A recent Wall Street Journal editorial, American Unions vs. Bangladesh's Workers (subscription only), dismisses poverty and workers' rights in a country where devastating garment factory fires have killed 119 people in recent months, which the Journal has reported on. The editorial makes several erroneous points about garment workers in Bangladesh, and the threat to remove the country's duty-free status because of workers' rights violations.
Seven young women, at least two of them teenagers, died over the weekend in a Bangladesh garment factory fire—the 28th fire incident to frighten, injure or kill Bangladeshi garment workers since a deadly blaze at the Tazreen Fashion factory killed at least 112 workers in late November, according to the AFL-CIO's Solidarity Center staff in Bangladesh. At least 491 garment workers have been injured on the job since the Tazreen blaze, according to information compiled by the Solidarity Center. The Solidarity Center's mission is to help build a global labor movement by strengthening the economic and political power of workers around the world through effective, independent and democratic unions.
A deadly fire in a Bangladesh garment factory that killed at least 112 workers has been linked to Walmart. Photos from the scene of the fire show Faded Glory-brand clothing, an exclusive Walmart label it sells in stores. Walmart said in a statement the Tazreen Fashions Ltd. factory was no longer authorized to produce merchandise for them at the time of the fire, but that a supplier subcontracted work to it "in direct violation of our policies." The biggest retailer in the United States said they have terminated their relationship with the supplier.
The murder earlier this year of a Bangladeshi union organizer is part of an escalation of attacks on the nation’s 4 million garment workers who seek to change abusive working conditions, says Kalpona Akter, executive director of the Bangladesh Center for Worker Solidarity (BCWS).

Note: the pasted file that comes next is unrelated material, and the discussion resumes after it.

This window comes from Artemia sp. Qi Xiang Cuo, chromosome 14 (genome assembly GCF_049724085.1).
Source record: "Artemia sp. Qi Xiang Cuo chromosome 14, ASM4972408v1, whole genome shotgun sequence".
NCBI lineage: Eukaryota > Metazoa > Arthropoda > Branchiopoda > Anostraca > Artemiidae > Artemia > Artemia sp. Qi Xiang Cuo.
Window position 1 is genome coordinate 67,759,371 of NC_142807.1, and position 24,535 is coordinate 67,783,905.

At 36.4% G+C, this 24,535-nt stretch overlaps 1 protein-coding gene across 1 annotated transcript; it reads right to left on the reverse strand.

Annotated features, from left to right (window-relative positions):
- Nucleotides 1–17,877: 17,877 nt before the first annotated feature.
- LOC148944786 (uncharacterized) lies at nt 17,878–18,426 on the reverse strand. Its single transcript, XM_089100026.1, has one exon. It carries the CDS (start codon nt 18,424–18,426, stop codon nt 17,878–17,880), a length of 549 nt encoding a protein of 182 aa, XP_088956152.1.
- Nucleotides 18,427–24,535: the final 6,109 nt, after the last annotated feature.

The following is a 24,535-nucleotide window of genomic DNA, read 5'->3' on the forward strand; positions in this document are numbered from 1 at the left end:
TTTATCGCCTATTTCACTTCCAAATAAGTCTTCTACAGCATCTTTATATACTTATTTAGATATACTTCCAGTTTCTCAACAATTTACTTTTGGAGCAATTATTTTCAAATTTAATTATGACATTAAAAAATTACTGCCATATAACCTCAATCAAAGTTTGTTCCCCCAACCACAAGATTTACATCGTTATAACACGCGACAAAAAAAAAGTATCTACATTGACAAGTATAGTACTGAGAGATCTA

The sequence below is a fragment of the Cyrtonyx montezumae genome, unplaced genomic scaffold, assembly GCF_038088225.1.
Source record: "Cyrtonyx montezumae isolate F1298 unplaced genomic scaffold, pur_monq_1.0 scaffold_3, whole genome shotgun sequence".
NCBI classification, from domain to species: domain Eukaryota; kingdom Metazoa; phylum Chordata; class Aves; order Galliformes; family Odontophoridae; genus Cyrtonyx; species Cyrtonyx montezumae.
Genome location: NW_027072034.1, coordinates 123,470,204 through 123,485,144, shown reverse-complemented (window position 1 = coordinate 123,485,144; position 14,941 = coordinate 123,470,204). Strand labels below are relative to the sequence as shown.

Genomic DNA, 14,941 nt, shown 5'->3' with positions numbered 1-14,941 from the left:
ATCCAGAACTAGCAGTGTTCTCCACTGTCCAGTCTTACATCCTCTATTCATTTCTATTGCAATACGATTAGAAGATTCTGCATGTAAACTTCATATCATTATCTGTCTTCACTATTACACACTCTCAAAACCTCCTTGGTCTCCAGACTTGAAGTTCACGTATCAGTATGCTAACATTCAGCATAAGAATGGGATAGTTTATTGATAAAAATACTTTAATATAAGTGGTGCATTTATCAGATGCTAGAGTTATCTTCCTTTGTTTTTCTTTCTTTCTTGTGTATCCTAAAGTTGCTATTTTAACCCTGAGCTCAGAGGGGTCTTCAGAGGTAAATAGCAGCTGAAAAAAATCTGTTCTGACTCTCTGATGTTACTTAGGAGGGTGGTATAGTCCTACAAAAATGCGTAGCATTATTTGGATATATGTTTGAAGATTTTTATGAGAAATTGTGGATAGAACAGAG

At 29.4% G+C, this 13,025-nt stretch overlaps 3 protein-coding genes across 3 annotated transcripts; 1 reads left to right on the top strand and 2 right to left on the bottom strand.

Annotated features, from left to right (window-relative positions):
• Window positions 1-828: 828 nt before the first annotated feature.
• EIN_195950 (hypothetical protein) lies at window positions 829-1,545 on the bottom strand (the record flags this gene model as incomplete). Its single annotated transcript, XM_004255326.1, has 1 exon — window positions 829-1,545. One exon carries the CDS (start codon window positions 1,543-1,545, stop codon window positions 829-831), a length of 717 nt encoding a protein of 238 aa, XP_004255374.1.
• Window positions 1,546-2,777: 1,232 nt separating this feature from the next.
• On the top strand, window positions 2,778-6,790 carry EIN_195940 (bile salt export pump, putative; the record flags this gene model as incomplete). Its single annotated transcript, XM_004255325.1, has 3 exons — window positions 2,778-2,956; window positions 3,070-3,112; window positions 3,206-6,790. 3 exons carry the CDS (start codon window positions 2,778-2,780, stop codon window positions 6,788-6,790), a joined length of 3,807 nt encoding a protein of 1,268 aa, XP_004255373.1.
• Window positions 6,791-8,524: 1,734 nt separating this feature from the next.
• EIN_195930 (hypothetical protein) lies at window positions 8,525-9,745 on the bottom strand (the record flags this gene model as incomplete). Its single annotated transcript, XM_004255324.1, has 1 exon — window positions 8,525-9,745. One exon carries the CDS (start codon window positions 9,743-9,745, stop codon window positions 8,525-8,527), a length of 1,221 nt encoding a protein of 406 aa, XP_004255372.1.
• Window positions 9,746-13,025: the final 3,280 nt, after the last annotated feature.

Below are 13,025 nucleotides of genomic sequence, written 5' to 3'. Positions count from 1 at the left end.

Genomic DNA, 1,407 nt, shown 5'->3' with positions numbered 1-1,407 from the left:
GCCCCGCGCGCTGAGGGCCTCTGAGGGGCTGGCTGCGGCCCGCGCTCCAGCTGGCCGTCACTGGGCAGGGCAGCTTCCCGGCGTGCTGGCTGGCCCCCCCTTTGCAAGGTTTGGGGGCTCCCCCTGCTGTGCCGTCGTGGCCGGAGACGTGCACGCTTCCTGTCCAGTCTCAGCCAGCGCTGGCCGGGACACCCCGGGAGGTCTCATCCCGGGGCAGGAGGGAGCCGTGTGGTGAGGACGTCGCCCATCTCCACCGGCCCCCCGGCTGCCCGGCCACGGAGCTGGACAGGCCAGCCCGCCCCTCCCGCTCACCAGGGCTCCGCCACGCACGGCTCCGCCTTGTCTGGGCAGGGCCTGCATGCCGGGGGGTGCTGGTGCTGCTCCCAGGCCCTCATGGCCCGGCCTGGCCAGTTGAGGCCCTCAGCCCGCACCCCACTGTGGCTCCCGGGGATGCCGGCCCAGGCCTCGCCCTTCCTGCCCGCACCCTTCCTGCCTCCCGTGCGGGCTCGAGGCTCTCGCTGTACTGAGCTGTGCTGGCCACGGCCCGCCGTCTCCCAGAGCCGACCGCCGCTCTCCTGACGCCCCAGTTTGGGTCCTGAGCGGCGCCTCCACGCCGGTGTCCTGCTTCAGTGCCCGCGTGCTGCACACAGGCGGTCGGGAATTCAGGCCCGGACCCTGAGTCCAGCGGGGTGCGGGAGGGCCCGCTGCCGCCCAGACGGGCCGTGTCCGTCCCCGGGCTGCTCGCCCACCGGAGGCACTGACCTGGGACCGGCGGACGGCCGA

Akter, who just ended a visit to the United States sponsored by Vanderbilt University and the International Labor Rights Forum (ILRF), worked closely with her BCWS colleague and factory union organizer, Aminul Islam, who was murdered earlier this year, his body found beaten and tortured. Islam also was a leader of Bangladesh Garment and Industrial Workers Federation (BGIWF), As recently as mid-September, Bangladesh police fired rubber bullets and tear gas at tens of thousands of garment workers rallying outside factories in an industrial area near Dhaka.
Local unions, community leaders and working families rallied in Canton, Ohio, Monday at a Bring Jobs Home event after an announcement that TTI Floor Care vacuum bag plant will close all local production of Hoover vacuum bags. The rally addressed different ways elected officials can create good jobs and rebuild local communities hit hard by the recession. The United Steelworkers (USW), Electrical Workers (IBEW Local 1985) and the Hall of Fame Central Labor Council took part.
Last year, after the June Textiles garment factory in Cambodia burned down, the 4,000 workers—some of whom had put in 18 years on the job—were offered $20 each in compensation for losing their livelihoods. Period.
That’s when the AFL-CIO Solidarity Center stepped in, working with the factory’s new owner, H&M, and through the country’s legal system, ultimately winning an unprecedented settlement that ensured they could support their families.
Outraged at the inhumane treatment of workers in China who make iPads, iPhones and other Apple products, protesters visited a half-dozen Apple stores around the world yesterday to deliver petitions calling for reforms in the working conditions at factories run by Apple’s suppliers, accroding to Democracy Now!
More horrors out now from the Chinese serf-labor system involved in creating Apple products like iPads and iPhones. It turns out many of the workers churning out millions of the devices in unendurable conditions at Foxconn and other factories are also forced laborers as young as 16.
Hours after Apple released its first quarter earnings, which showed a mind-blowing 44.7 percent profit, The New York Times published another in a series of articles illustrating some of the reasons behind Apple’s profit margin. Describing the conditions in which Chinese workers assemble iPhones, iPads and a panoply of Apple products, the report states:
When the nation’s Poet Laureate, Philip Levine, gives a reading of his work tomorrow here at the AFL-CIO, he will recite poems that weave a lyrical web of words around his visceral understanding of the world of work. Levine, whom the Library of Congress named Poet Laureate in May, and who has written of his experiences working in Detroit factories in the post-World War II years, finds his verses especially resonate with America’s workers—and that’s in part because his portrayals are so honest. (To attend the event, which begins at 1 p.m. Nov. 15, RSVP here.)